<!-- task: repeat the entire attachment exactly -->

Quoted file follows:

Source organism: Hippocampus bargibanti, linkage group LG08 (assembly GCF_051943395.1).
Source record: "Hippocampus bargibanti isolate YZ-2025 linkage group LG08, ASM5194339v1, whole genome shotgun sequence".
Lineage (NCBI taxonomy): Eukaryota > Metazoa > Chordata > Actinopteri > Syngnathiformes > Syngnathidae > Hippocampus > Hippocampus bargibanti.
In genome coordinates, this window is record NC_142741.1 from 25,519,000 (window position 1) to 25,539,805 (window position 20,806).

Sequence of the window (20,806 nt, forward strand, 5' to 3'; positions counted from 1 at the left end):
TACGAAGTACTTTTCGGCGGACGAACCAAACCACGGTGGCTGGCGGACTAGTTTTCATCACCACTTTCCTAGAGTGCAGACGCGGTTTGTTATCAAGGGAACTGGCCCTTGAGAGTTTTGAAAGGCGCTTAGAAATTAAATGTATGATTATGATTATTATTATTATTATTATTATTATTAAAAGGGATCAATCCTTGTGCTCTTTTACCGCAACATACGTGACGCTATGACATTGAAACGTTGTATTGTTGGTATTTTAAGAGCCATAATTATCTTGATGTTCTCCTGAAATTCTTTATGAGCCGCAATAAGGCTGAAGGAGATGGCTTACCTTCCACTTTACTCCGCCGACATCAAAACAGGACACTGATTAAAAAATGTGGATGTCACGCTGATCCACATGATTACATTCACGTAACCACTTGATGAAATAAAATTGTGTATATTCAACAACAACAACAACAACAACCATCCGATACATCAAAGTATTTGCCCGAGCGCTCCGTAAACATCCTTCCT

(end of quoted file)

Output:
Source organism: Hippocampus bargibanti, linkage group LG08 (assembly GCF_051943395.1).
Source record: "Hippocampus bargibanti isolate YZ-2025 linkage group LG08, ASM5194339v1, whole genome shotgun sequence".
Lineage (NCBI taxonomy): Eukaryota > Metazoa > Chordata > Actinopteri > Syngnathiformes > Syngnathidae > Hippocampus > Hippocampus bargibanti.
In genome coordinates, this window is record NC_142741.1 from 25,519,000 (window position 1) to 25,539,805 (window position 20,806).

Sequence of the window (20,806 nt, forward strand, 5' to 3'; positions counted from 1 at the left end):
TACGAAGTACTTTTCGGCGGACGAACCAAACCACGGTGGCTGGCGGACTAGTTTTCATCACCACTTTCCTAGAGTGCAGACGCGGTTTGTTATCAAGGGAACTGGCCCTTGAGAGTTTTGAAAGGCGCTTAGAAATTAAATGTATGATTATGATTATTATTATTATTATTATTATTATTAAAAGGGATCAATCCTTGTGCTCTTTTACCGCAACATACGTGACGCTATGACATTGAAACGTTGTATTGTTGGTATTTTAAGAGCCATAATTATCTTGATGTTCTCCTGAAATTCTTTATGAGCCGCAATAAGGCTGAAGGAGATGGCTTACCTTCCACTTTACTCCGCCGACATCAAAACAGGACACTGATTAAAAAATGTGGATGTCACGCTGATCCACATGATTACATTCACGTAACCACTTGATGAAATAAAATTGTGTATATTCAACAACAACAACAACAACAACCATCCGATACATCAAAGTATTTGCCCGAGCGCTCCGTAAACATCCTTCCT